Former Jefferies dealer settles SEC charges of placing fraudulent retail orders
A recent enforcement action in which the Securities and Exchange Commission charged a former dealer with improperly submitting institutional orders as retail orders underscores the SEC's focus on protecting retail investors and cracking down on the manipulation of retail order periods.
On Tuesday, Eliseo Sampayo, a former broker-dealer at Jefferies LLC., agreed to settle with the SEC on charges that he improperly placed retail orders for new issue municipal bonds on behalf of a registered broker-dealer. Retail priority is important because municipal offerings are often over-subscribed and not all orders are filled. Broker-dealers don’t qualify for retail priority and are typically given lower priority.
Sampayo neither admitted nor denied the SEC’s findings, which were brought as an administrative proceeding. The case is connected to that of Thomas Muldoon, a former Wells Fargo Clearing Services trader, who allegedly placed fraudulent retail orders to get higher priority in primary offerings. Muldoon submitted retail orders to Sampayo. The SEC settled with Muldoon in September 2019.
Sampayo will be suspended from the industry for six months and will pay $20,000. The SEC said Sampayo violated Municipal Securities Rulemaking Board Rule G-11 on primary offering practices, and MSRB Rule G-17 on fair dealing. Half of Sampayo’s fines will be transferred to the MSRB.
Sampayo worked at Jefferies from 2009 to 2017, and was most recently at Mesirow Financial, Inc., from 2017 to 2019 according to BrokerCheck, the Financial Industry Regulatory Authority’s public online database that provides information about brokers and brokerage firms.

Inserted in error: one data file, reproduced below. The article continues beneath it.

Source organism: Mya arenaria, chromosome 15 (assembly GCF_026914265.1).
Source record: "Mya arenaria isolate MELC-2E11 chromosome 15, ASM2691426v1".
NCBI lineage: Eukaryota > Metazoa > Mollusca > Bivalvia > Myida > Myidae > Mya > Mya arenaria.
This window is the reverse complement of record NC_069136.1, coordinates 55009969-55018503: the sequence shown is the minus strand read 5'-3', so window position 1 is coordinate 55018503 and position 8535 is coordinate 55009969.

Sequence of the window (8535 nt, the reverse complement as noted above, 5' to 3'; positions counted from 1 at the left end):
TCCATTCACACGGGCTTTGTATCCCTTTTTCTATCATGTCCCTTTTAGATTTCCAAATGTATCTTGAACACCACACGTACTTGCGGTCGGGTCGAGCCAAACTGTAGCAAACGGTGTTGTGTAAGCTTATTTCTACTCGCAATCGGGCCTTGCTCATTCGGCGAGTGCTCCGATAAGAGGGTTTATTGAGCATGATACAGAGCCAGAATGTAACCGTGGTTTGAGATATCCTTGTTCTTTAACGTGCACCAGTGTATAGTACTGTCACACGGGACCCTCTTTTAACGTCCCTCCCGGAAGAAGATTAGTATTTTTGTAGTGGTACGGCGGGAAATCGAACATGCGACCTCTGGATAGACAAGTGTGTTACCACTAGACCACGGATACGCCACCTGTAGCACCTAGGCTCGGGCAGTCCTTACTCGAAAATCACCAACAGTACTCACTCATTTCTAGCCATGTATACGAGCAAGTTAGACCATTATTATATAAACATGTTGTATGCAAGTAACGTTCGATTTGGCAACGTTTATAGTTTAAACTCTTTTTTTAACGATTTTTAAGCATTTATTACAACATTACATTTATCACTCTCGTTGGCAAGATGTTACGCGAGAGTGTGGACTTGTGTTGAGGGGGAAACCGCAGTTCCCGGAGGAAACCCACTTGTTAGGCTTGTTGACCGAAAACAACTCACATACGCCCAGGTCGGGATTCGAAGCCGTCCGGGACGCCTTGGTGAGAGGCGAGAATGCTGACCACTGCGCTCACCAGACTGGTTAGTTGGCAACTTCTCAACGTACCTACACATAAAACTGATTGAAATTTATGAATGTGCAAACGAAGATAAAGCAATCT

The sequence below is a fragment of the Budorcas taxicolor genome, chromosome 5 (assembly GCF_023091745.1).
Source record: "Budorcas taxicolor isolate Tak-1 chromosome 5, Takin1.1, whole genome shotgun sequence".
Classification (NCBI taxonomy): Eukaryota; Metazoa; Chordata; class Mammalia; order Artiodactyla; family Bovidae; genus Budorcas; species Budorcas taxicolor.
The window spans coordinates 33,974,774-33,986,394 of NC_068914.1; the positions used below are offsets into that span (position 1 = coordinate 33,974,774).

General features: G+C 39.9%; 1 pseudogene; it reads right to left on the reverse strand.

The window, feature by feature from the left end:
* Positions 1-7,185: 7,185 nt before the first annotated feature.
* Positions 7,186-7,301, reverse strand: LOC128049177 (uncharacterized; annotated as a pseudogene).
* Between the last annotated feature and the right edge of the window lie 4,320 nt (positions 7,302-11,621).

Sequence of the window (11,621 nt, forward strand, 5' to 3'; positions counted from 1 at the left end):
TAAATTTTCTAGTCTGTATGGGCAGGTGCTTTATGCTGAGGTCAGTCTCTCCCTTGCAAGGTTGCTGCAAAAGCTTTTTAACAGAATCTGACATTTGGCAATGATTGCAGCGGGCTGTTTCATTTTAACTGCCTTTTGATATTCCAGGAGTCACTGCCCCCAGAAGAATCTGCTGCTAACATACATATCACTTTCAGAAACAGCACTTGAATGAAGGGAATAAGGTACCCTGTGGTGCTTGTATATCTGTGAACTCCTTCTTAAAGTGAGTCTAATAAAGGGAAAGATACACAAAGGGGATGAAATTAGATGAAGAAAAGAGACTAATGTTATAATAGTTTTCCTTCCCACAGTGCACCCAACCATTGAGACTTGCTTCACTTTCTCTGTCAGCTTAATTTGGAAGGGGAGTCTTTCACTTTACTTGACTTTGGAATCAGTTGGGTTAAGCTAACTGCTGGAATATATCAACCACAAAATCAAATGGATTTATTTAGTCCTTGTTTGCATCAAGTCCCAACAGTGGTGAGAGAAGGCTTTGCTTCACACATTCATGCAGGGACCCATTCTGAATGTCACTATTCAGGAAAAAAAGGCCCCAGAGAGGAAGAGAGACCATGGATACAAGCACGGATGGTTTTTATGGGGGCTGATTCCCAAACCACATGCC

Issuers hold retail order periods to give top priority to retail investors looking to invest in new issue muni bonds. Issuers require that retail orders include the customer’s zip code to verify that they live in the issuer’s jurisdiction.
Between October 2016 and August 2017, Sampayo’s role was to market new issue muni bonds to his institutional customers. If his customers wanted the bonds, he would submit those orders to the underwriting desk. During that time, Sampayo improperly submitted orders as retail customer orders when he knew or should have known that they did not qualify for retail priority, the SEC said.
Sampayo also submitted inaccurate zip codes with some of the improper retail orders.
The alleged conduct is similar to that of the several "flipping" cases brought by the SEC over the past two years, in which several firms and multiple individuals were charged with providing inaccurate information in order to obtain priority in new issue allocations.
Sampayo received orders for new issue muni bonds from other institutional customers as well as Muldoon. Muldoon submitted orders for those bonds during retail order periods. Sampayo submitted at least 18 orders that he received from Muldoon during retail order periods as retail customer orders, the SEC found.
“Respondent knew or should have known that Muldoon’s orders were on behalf of Wells Fargo and not an individual, that the orders should have been submitted as stock orders, and that they were not entitled to retail priority, regardless of whether Wells Fargo might re-sell the bonds to its retail customers in the secondary market,” the SEC said.
Jefferies declined to comment.
This case shows the SEC’s focus to protect retail investors, said Phillip Stern, senior counsel at Neal Gerber Eisenberg. Stern worked for the SEC in Chicago for 10 years, spending five years as assistant regional administrator for enforcement.
SEC Chair Jay Clayton’s focus has been on retail investor protection over the last few years. Stern expects the SEC to continue to focus on protecting retail investors, especially during the pandemic.
“The market has been very choppy and they (SEC) will be looking at how the products are being sold to investors and whether they are suitable or not,” Stern said.